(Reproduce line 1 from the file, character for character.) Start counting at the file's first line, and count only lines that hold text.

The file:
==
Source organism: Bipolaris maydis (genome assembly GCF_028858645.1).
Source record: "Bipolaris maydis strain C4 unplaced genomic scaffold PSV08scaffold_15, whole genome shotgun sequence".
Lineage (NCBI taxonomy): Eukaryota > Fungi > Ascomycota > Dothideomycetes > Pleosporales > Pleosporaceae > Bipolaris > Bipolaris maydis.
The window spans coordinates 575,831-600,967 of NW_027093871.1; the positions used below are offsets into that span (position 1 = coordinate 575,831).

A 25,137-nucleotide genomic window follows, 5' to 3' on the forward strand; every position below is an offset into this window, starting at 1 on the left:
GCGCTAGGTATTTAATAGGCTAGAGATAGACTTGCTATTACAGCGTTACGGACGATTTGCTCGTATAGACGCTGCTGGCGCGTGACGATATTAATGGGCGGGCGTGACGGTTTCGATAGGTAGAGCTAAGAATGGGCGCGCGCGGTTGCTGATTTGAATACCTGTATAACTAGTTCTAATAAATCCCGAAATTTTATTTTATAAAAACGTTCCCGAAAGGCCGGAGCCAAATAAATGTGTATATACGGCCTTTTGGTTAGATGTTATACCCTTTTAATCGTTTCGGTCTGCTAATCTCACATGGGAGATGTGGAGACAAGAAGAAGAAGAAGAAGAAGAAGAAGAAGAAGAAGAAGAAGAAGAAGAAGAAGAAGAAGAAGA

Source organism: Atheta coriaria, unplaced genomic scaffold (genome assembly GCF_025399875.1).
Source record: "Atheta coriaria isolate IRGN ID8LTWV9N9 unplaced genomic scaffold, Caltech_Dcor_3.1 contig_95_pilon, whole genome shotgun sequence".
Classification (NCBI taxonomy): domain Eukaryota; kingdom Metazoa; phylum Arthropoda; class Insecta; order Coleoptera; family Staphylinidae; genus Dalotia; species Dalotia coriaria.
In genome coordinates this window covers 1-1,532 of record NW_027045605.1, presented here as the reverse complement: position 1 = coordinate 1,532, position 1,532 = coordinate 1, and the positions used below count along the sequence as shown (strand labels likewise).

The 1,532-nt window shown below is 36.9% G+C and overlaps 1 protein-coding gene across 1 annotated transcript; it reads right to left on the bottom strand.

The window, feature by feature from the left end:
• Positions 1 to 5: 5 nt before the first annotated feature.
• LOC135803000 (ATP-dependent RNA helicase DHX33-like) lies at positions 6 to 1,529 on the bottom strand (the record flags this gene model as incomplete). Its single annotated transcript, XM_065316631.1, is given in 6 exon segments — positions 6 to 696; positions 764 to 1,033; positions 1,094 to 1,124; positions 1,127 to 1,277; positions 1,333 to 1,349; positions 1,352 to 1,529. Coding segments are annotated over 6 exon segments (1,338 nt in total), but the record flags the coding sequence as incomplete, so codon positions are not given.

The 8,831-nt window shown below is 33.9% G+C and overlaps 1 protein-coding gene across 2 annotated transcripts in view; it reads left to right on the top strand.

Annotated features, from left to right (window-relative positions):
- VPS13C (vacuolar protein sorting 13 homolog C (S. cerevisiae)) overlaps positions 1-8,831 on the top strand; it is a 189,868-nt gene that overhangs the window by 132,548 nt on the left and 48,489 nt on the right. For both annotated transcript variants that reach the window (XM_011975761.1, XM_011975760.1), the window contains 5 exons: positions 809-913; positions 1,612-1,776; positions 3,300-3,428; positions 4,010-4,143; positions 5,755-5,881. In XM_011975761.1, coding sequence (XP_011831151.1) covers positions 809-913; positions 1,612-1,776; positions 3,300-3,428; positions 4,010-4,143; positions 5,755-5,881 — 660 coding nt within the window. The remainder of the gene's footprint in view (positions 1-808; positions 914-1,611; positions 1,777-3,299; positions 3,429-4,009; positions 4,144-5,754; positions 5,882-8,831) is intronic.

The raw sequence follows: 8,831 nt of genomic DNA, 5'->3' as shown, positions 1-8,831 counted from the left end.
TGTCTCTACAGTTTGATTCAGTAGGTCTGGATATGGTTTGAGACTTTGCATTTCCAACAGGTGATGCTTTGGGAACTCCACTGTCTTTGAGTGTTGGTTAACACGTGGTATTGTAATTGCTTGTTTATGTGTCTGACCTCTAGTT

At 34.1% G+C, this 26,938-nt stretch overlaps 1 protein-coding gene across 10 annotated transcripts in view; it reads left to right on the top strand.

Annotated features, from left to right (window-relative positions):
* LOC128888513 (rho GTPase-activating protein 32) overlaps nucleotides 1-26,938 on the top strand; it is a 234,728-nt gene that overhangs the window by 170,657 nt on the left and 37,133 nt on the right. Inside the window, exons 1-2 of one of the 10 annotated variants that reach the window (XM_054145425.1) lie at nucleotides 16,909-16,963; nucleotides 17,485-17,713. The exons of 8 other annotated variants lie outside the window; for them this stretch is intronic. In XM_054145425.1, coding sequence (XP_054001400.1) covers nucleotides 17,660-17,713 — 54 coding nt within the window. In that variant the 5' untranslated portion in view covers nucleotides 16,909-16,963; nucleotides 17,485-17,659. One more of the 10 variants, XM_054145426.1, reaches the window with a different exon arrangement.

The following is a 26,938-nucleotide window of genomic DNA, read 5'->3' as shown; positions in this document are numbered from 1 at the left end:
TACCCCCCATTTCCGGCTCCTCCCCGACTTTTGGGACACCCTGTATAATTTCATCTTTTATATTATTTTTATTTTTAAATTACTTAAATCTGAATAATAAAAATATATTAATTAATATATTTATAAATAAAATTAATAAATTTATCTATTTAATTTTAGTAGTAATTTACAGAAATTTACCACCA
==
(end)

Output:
Source organism: Bipolaris maydis (genome assembly GCF_028858645.1).